Another reference which gave me more insight into this Indian State about which I knew very little, was the book ‘The Flavours of Nationalism’ by Human Rights Activist and Lawyer, Nandita Haksar. Anecdotes on food and cooking (and some recipes too!) intersperse her memoirs of her journey through politics, activism and nationalism both in India and beyond.
The Shhhh Cooking Secretly Challenge FB group has Nagaland as the theme for this month, April 2019. I have the pleasure of being partnered with Rafeeda A R for this theme. We commiserated with each other about the difficulties of tackling an unknown (to us) cuisine and sourcing both authentic recipes and ingredients.As is required by the Group, Rafeeda gave me a secret ingredients, Arbi (colocasia) and cabbage which I have used in this easy recipe for a Naga Hinkejvu Colocasia Curry. When I posted the image of this dish on our FB group, the cabbage was guessed rather quickly, by Aruna Saras Chandra. The arbi however has not been guessed by any of the members!
Rafeeda blogs at The Big Sweet Tooth. Do visit her blog and browse through the many recipes, specially the Emirati and Kerala ones. As her partner for the Nagaland cuisine theme, I suggested ginger and chili as her secret ingredients and she used them to make this tasty looking, no-oil Spicy Ginger Chicken!
Sent to the event Shhh Cooking Secretly Challenge for the Theme Nagaland:
Other Recipes you may like to try on this blog:
Arbi ki Kadhi from Chattisgarh. Colocasia root cooked in a yogurt, gram flour, turmeric mixture
Classic Hummus – No fuss Hummus made from Scratch
Naga Hinkejvu Colocasia Curry/ Arbi Beans Subzi
- 3 cups colocasia root/ arbi/ sepankazhangu - Raw (peeled and sliced)- about 500 gms
- 3 cups water
- 1.5 cups cabbage leaves - shredded into bit sized pieces
- 1.5 cups mustard leaves - shreeded into bite sized pieces (I used salad greens as I did not have mustard greens)
- 1/2 cup green beans - sliced
- 1 teaspoon salt - or to taste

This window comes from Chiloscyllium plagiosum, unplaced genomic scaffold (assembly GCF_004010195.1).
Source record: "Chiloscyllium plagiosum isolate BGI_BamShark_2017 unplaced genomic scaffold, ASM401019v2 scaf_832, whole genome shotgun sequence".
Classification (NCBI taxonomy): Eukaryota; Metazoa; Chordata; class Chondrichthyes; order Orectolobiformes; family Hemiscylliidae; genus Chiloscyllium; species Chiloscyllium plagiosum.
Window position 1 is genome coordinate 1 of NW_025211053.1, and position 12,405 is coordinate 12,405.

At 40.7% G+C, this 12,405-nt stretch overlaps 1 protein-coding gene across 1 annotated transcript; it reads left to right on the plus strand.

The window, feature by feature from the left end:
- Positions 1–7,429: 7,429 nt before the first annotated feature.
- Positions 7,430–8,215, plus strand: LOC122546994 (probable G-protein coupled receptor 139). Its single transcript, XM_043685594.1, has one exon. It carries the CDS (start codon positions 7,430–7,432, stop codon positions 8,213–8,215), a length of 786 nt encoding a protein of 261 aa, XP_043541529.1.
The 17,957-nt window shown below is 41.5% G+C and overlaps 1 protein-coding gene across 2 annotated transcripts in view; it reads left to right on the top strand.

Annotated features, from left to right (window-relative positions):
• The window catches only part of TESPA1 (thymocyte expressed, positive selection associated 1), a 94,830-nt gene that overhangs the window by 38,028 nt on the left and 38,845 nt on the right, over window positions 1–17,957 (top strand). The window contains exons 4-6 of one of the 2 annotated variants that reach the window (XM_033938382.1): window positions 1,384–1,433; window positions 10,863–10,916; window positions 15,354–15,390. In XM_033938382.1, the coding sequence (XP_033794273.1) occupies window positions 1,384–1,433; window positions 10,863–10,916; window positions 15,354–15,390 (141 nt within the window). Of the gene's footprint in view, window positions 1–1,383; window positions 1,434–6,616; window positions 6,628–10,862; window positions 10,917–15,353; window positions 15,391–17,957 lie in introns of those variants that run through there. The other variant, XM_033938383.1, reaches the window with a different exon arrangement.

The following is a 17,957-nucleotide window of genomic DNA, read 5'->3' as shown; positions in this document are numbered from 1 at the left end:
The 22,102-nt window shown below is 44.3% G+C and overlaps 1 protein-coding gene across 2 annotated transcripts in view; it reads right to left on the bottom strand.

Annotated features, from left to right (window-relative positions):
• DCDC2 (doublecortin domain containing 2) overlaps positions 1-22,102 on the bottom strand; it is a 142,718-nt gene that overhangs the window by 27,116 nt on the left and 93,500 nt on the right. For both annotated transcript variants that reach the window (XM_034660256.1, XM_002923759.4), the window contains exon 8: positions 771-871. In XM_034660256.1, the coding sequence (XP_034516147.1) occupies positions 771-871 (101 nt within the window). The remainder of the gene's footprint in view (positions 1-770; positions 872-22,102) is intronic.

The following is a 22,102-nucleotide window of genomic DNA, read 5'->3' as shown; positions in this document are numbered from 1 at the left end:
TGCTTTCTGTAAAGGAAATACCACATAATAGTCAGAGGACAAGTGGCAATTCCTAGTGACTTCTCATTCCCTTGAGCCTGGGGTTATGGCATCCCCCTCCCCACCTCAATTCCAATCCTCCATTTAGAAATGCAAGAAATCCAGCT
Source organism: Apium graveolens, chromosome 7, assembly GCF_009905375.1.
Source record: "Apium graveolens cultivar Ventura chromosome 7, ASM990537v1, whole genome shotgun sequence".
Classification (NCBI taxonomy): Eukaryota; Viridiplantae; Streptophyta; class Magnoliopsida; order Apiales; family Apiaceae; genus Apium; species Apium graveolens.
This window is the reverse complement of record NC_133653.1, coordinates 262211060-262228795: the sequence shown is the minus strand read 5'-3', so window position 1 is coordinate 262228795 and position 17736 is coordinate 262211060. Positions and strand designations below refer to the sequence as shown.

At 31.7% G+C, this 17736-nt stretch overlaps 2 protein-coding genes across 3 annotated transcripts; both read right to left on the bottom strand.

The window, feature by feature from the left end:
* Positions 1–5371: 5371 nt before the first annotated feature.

- Wash and peel the colocasia roots. Slice into about 1 cm sized chunks. The colocasia could be slippery, so be careful the knife doesn't slip while slicing. Wash the cabbage leaves and the mustard greens and dry them gently with a kitchen towel. Wash, dry and slice the green beans into 2 cm lengths.
- Place the water in a pan and bring to boil on high heat. Add colocasia slices and again bring to a boil on high heat. Reduce the heat, cover and cook the colocasia for about 10 minutes, till it turns soft. I kept the lid of the pan half open so that the water would not boil over the edge. To check if the vegetable is soft, lift one piece out and try to smash it with the back of a spoon. If it gets mashed, it is soft enough.
- Add the shredded cabbage and greens, stir them in and cook for about 5 minutes. Add salt (add a little, taste and add a little more if required). Continue to cook for 5-8 minutes, stirring and mashing the colocasia at the sides of the pan with a spoon. Hold the pan steady with one hand while doing this, so that it does not tilt/fall.
- When the liquid in the pan turns a milky color and reduces and thickens, turn off the stove and transfer the Hinkejvu to a serving dish. Hinkejvu is an accompaniment, in Nagaland, to one or more of their spicy meat curries, chili sauces, and rice. It makes a great side dish to a spicy South Indian kara kozhambu too, which is how I had it.